If a reader can add to this please let us know and we will pass it on to Andy or contact him direct by emailing email@example.com
New insight - Lady's dreams come true in West Malvern, not
Lady de Walden, Lucy Joan Cavendish-Bentinck, was the widow of the 6th Lord Howard de Walden. She built de Walden House together with de Walden Lodge in Eastbourne, Sussex, during the 19th century. This locality benefited from the services and water supply from the Eastbourne Waterworks Company as a result of an 1859 Act of Parliament. All was well until the water company demanded thirty pounds from Lady de Walden. She considered this demand was out of order and responded by sinking a well in her garden at the cost of one thousand pounds. This was not the end of the matter however because in 1889 she moved to another of her houses, this time in West Malvern. Here a prolific supply of spring water existed that she could utilise to fulfil her ambitions of a dream house and landscape, unencumbered by the machinations of the Eastbourne water deficiency and bureaucracy.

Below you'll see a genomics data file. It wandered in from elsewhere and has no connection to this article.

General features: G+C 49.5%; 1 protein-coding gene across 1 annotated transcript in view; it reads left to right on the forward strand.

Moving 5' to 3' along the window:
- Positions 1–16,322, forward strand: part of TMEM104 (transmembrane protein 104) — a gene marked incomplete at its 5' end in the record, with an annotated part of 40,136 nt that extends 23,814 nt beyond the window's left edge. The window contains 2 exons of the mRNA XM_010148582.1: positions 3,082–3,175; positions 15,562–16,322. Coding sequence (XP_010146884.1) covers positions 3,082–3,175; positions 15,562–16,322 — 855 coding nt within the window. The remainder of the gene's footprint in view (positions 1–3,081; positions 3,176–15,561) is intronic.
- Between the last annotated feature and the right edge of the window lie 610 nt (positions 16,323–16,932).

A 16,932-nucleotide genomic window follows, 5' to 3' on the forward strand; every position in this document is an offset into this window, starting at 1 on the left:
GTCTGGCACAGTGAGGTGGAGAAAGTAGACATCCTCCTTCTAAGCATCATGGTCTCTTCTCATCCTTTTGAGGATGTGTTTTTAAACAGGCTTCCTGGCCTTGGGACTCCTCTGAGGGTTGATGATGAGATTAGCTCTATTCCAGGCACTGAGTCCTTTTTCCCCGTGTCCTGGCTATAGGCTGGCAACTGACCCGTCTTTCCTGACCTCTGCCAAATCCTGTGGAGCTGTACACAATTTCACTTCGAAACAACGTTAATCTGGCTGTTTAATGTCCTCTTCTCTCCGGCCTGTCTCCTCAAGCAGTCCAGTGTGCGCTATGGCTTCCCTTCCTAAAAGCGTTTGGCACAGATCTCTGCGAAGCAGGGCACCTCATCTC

She died in West Malvern in her nineties on 29 July 1899 and during the 10 years in residence she had the house transformed into a vast mansion. It was set in a 283 acre estate whose gardens, terraces, pools and bridges required 70 men to maintain. The pools, and a variety of other domestic facilities, utilised the plentiful supply of water from Westminster Bank springs. All this work cost in the region of Â£100,000.00, an unbelievably large sum of money in those days. Was this all to not only fulfil her dreams but also to make a point to the Eastbourne Waterworks Company? The mansion is now the Elim Pentecostal Centre in